Walking on two feet is one of humanity’s greatest tricks. While other species found their special talents scaling smooth trees, running at the speed of light, or tackling other creatures with brute force, we humans developed a knack for bipedalism. As bipeds, we’re free to swing our arms and use our unique tools in the middle of a chase. We also save calories––moving two limbs takes half the energy of moving four. Overall, two simple feet have saved humanity a lot of trouble.
Unfortunately, in a fast-paced twenty-first century where motor vehicles rule the streets, what was once a mode of survival has become an occasional reprieve. It’s hard to squeeze a stroll (or a roll) through nature into a schedule full of work, family, and socialization. But there are plenty of great reasons to prioritize nature walks in everyday life. Here are two.
Reason the first: nature walks can help us overcome the isolation of urbanity, especially now that a global pandemic has interrupted our typical support systems. Nature walks allow us to see our neighbors at a safe distance as we encounter faces new and old. Walking with a friend can also help increase the revitalizing effects of nature walks, offering yet another opportunity to connect (Hartig & Staats, 2011).
Nature walks can also help us move past isolation by reconnecting us to the ecological systems that sustain us. Perusing a well-forested sidewalk is a great way to acquaint yourself with a new species of tree as it purifies the air around you. You may even see a songbird or a curious rodent––or perhaps, if you’re wearing a brightly-colored shirt, a honeybee might land on you. The flora and fauna of the city are an integral part of the human habitat, too.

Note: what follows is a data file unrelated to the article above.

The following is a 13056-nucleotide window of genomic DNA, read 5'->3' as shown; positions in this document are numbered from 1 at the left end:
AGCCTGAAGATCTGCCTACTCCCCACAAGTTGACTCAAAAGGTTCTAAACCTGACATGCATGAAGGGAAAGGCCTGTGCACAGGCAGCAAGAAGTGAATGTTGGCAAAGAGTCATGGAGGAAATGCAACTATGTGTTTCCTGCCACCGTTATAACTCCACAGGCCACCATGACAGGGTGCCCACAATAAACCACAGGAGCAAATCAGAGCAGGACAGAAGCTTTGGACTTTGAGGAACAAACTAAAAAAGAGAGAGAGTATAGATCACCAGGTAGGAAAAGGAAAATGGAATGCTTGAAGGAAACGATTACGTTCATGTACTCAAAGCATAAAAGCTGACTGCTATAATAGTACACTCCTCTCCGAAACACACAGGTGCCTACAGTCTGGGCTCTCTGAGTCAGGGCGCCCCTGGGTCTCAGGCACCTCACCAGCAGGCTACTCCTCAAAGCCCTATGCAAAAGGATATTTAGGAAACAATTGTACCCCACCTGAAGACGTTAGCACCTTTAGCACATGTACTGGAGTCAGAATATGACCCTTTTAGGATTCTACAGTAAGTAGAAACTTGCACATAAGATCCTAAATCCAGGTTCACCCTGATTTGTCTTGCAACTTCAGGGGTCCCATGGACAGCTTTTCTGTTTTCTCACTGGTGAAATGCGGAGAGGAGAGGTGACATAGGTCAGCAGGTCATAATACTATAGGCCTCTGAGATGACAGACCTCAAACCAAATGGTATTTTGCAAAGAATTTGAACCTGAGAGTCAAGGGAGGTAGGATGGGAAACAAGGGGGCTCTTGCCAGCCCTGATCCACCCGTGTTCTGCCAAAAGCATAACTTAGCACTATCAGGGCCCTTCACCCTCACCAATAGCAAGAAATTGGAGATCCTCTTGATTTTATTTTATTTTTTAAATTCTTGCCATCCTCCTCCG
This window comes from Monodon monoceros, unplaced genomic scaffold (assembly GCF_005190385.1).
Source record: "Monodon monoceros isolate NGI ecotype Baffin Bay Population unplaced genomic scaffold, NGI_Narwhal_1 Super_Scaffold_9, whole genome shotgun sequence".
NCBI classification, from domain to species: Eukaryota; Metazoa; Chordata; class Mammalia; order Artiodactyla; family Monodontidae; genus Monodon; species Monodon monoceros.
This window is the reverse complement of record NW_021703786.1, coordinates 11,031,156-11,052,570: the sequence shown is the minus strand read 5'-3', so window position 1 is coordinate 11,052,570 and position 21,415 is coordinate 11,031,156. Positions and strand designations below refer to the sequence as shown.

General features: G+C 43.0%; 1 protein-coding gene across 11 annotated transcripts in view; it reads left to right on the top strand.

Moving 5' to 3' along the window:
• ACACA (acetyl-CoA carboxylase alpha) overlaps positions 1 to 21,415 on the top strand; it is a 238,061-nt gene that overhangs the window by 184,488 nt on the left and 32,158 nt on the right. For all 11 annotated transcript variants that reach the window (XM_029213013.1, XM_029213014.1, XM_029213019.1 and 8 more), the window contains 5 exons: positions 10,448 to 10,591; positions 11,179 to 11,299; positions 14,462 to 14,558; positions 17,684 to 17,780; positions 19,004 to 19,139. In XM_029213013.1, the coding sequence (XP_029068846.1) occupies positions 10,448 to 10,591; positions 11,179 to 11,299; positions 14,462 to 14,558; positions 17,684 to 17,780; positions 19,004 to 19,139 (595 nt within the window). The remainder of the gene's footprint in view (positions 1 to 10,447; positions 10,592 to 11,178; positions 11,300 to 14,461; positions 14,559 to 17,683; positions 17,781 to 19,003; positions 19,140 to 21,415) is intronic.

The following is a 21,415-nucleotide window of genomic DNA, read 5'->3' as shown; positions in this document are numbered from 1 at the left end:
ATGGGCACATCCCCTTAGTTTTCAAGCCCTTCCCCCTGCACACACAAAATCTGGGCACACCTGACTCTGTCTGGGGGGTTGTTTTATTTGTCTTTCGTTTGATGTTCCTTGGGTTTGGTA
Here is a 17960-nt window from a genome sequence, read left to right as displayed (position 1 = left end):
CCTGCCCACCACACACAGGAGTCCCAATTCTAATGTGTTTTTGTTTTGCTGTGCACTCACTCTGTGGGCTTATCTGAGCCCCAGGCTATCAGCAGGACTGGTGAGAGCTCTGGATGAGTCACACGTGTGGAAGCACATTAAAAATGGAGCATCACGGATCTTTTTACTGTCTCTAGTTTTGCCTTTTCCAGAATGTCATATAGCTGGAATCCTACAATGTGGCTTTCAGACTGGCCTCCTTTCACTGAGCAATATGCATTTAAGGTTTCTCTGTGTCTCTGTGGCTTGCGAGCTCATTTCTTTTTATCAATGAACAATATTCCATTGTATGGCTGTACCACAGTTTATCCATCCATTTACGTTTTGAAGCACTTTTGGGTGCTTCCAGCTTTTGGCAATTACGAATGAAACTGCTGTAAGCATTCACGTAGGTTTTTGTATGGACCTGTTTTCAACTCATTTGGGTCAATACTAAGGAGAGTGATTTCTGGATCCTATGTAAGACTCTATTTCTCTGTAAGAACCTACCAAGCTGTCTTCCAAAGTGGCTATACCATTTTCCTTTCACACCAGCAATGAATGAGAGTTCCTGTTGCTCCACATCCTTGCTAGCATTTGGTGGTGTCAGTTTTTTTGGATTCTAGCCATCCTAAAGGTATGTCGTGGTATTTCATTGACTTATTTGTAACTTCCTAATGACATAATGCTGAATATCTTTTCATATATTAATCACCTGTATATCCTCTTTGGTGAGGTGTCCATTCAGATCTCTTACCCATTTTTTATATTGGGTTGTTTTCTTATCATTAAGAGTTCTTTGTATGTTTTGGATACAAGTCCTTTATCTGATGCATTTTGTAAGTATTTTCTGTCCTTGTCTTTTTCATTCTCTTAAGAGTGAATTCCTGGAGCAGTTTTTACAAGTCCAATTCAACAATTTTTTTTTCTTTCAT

Reason the second: nature walks are great for human health. The human being was not designed to be a sedentary indoor animal, after all. Outdoor movement calls to us. Exercise is healthy, and being outdoors is healthy––and, in combination, walking through a green, natural setting has been demonstrated to reduce symptoms of poor mental health, such as anxiety (Song et al., 2018; Olafsdottir et al., 2018) and depression (Roe & Aspinall, 2010). There is also evidence that nature walks allow us to refocus our minds, soothing stress and opening our attentions to fascination (De Young, 2010). In a world full of uncertainty and strife, a tour of the local park is an opportunity to revitalize––and come back stronger than we left.
If you are able to join us for the Louisville Earth Walk, you will be giving yourself one dose of Mother Earth’s medication––and, at the same time, you’ll be supporting a group of environmental organizations that work hard to ensure that natural spaces are available and accessible in our city. So join us, refresh your mind, make new friends, and fall in love with the natural beauties that thrive right here in Louisville.